A parent who intends to avoid paying child support by refusing to work or working less rarely gets away with it. This is because a court can “impute” income, meaning, come up with an amount of income that this parent should be earning based on factors like employment history, education, and training. The state’s intent is to hold a deadbeat parent accountable to the family, not punish the parent who stayed home with young children.
Once you’ve determined gross income, you can deduct state and federal income taxes, mandatory union dues, and health insurance premiums, among other things. For lists of what to include and what to deduct, you can see the California Guideline Child Support Calculator User Guide.
In addition to the parents’ net disposable incomes, you will also need to know:
Relevant costs tend to involve health care, day care, and travel. A court will order one or both parents to provide for the child’s health care – including vision and dental – and to pay for child care needed for a parent’s employment, education, or training. The court also has discretion to order additional payment for the child’s education or special needs, and for a parent’s travel expenses for visitation.
After you enter the parents’ disposable net income and all of the other factors into the child support calculator, you will have a good idea of the amount of support due. This number remains an estimate, however, until you have a court order.
If you find this process overwhelming, you are not alone. Every county in California has a family law facilitator who gives free assistance with family law matters, including child support calculations. You must provide accurate financial information, however, and be prepared for limited office hours.
Once a child support order is in place, it is not necessarily set in stone. If a child support order is below the guidelines amount, a parent can ask for a change (called a modification) at any time. If the order was for an amount at or above the guidelines, then either parent can still ask for a modification, but there must be a significant change in financial or time-share circumstances.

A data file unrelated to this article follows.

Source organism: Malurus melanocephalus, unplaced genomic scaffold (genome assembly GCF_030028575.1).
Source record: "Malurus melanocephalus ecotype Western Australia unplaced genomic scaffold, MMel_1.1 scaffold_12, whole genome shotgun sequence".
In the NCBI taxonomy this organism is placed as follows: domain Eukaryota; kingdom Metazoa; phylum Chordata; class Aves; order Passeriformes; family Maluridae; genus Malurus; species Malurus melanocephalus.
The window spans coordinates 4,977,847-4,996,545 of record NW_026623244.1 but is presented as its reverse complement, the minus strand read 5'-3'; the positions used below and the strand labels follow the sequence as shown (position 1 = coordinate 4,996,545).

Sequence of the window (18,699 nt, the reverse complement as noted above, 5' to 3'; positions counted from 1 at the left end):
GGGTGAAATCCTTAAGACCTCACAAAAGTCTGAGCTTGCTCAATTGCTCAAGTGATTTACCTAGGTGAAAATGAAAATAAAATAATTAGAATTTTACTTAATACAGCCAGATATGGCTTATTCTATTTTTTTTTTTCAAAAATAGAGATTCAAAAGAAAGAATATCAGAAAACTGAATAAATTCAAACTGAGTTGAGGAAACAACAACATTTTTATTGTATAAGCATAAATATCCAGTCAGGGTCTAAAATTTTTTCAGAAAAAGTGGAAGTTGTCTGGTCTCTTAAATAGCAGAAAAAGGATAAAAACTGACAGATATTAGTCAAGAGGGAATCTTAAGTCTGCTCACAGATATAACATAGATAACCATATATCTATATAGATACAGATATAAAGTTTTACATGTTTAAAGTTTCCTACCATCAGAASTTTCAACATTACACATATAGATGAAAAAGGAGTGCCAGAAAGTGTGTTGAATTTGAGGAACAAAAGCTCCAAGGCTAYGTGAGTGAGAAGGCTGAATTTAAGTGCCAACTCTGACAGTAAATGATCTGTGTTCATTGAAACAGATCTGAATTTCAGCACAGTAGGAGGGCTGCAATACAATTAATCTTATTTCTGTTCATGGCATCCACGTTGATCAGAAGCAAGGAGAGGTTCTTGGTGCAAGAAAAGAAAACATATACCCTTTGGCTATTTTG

Some common reasons for modifying support are when a parent involuntarily loses a job, is making less or more income, or there is a shift in time-share. Other good reasons for changing a child support order are when a parent has another child with a different partner or when a parent ends up in jail.
Keep in mind that one parent’s lost job or new baby may not be the only change affecting the amount of support. Once a parent asks a court to modify a child support order, the court must consider both parents’ financial situations and time-share with the child at the current time. This could mean that even where a parent’s income has decreased, that parent’s child support payment goes up. How is that possible? It could be because of time-share. For example, support payments tend to go up when a parent’s percentage of time-share goes down. The percentage of time-share would need to be recalculated (if, in fact, it has changed) along with any changes in income and may lead to a surprising result.
An unexpected increase could also occur simply because the parent requesting a modification doesn’t know that the other parent experienced a loss in income as well, or perhaps lost the health benefits that had been covering the child. To read more about how to (and whether you should) ask for a modification in child support, see the California Courts webpage on Changing a Child Support Order.